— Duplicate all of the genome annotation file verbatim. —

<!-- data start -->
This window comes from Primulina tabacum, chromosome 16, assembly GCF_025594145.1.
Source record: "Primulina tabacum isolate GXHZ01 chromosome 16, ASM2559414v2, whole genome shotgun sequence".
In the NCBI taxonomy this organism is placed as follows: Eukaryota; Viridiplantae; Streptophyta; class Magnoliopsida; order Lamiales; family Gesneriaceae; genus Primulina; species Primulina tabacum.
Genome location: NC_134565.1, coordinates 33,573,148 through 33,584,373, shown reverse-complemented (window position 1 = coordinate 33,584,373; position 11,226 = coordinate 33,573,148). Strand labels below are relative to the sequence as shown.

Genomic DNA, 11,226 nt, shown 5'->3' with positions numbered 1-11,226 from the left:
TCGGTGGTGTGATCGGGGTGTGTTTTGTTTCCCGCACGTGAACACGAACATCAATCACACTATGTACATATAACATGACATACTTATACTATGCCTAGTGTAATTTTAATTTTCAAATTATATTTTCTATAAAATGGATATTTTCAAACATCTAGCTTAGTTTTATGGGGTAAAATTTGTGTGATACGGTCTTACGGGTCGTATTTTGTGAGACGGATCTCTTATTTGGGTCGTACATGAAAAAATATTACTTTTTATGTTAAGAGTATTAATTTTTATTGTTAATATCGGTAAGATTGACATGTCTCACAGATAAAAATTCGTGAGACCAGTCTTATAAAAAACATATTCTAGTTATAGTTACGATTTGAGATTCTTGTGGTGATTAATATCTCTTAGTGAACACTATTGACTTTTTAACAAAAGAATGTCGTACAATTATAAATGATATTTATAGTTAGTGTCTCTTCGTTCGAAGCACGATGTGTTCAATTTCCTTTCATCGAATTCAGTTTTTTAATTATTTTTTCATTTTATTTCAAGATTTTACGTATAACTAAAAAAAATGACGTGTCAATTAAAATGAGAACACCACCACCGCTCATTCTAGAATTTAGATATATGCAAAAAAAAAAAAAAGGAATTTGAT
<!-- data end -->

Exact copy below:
This window comes from Primulina tabacum, chromosome 16, assembly GCF_025594145.1.
Source record: "Primulina tabacum isolate GXHZ01 chromosome 16, ASM2559414v2, whole genome shotgun sequence".
In the NCBI taxonomy this organism is placed as follows: Eukaryota; Viridiplantae; Streptophyta; class Magnoliopsida; order Lamiales; family Gesneriaceae; genus Primulina; species Primulina tabacum.
Genome location: NC_134565.1, coordinates 33,573,148 through 33,584,373, shown reverse-complemented (window position 1 = coordinate 33,584,373; position 11,226 = coordinate 33,573,148). Strand labels below are relative to the sequence as shown.

Genomic DNA, 11,226 nt, shown 5'->3' with positions numbered 1-11,226 from the left:
TCGGTGGTGTGATCGGGGTGTGTTTTGTTTCCCGCACGTGAACACGAACATCAATCACACTATGTACATATAACATGACATACTTATACTATGCCTAGTGTAATTTTAATTTTCAAATTATATTTTCTATAAAATGGATATTTTCAAACATCTAGCTTAGTTTTATGGGGTAAAATTTGTGTGATACGGTCTTACGGGTCGTATTTTGTGAGACGGATCTCTTATTTGGGTCGTACATGAAAAAATATTACTTTTTATGTTAAGAGTATTAATTTTTATTGTTAATATCGGTAAGATTGACATGTCTCACAGATAAAAATTCGTGAGACCAGTCTTATAAAAAACATATTCTAGTTATAGTTACGATTTGAGATTCTTGTGGTGATTAATATCTCTTAGTGAACACTATTGACTTTTTAACAAAAGAATGTCGTACAATTATAAATGATATTTATAGTTAGTGTCTCTTCGTTCGAAGCACGATGTGTTCAATTTCCTTTCATCGAATTCAGTTTTTTAATTATTTTTTCATTTTATTTCAAGATTTTACGTATAACTAAAAAAAATGACGTGTCAATTAAAATGAGAACACCACCACCGCTCATTCTAGAATTTAGATATATGCAAAAAAAAAAAAAAGGAATTTGAT